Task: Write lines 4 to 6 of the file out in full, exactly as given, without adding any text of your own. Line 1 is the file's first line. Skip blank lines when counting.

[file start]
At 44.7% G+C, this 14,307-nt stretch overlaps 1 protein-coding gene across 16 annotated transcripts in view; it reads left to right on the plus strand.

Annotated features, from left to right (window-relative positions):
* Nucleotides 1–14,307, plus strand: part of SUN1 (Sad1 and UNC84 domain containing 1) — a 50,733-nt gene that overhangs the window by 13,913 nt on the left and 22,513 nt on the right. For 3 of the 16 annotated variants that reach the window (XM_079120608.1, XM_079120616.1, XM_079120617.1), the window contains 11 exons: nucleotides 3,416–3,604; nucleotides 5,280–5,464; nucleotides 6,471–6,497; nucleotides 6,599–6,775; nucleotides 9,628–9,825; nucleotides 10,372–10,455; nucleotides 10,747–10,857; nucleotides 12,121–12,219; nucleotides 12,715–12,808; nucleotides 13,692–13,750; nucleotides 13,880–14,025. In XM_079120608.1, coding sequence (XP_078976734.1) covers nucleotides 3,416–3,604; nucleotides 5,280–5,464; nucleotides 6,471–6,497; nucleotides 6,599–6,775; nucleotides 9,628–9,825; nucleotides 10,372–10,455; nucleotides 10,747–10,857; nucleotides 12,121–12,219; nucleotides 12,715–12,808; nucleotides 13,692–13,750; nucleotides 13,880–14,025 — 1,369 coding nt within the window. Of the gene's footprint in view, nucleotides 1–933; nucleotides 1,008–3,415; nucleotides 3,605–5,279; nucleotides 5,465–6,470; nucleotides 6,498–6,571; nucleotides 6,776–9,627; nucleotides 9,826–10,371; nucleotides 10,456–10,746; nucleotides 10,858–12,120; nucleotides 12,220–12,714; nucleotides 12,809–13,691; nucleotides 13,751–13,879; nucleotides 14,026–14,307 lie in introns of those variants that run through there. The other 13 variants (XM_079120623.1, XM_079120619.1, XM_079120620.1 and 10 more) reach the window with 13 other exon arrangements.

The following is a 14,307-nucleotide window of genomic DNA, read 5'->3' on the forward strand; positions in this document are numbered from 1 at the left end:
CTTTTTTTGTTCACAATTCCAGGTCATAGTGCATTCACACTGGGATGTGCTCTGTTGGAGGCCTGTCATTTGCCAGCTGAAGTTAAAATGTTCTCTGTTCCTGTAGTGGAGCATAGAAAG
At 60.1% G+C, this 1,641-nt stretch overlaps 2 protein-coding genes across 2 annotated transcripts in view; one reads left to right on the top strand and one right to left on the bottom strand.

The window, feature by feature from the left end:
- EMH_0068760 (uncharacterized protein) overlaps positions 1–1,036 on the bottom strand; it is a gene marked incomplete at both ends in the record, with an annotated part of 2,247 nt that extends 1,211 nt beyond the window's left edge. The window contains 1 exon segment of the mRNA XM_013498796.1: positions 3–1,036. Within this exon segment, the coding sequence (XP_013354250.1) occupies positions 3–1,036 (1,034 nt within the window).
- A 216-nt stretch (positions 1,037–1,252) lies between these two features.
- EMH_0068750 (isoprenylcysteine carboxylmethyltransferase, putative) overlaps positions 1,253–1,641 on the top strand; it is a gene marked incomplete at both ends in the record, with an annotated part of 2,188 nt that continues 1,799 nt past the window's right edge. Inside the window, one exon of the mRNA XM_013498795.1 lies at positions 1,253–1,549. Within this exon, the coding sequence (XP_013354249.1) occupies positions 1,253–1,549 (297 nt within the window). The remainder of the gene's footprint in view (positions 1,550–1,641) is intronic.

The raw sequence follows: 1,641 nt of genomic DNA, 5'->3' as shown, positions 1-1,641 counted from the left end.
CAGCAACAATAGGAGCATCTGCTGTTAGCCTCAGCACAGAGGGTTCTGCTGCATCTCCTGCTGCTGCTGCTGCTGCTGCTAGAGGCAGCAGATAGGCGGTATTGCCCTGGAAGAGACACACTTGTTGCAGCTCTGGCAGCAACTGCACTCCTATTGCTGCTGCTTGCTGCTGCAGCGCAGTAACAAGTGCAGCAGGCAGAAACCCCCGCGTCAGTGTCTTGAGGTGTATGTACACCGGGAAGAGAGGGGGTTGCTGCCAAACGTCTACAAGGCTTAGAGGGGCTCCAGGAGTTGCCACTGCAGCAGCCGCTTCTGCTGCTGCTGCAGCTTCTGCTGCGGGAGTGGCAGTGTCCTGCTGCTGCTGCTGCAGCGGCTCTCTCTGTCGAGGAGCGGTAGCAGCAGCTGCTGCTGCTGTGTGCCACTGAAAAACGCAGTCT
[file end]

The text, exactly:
The following is a 14,307-nucleotide window of genomic DNA, read 5'->3' on the forward strand; positions in this document are numbered from 1 at the left end:
CTTTTTTTGTTCACAATTCCAGGTCATAGTGCATTCACACTGGGATGTGCTCTGTTGGAGGCCTGTCATTTGCCAGCTGAAGTTAAAATGTTCTCTGTTCCTGTAGTGGAGCATAGAAAG
At 60.1% G+C, this 1,641-nt stretch overlaps 2 protein-coding genes across 2 annotated transcripts in view; one reads left to right on the top strand and one right to left on the bottom strand.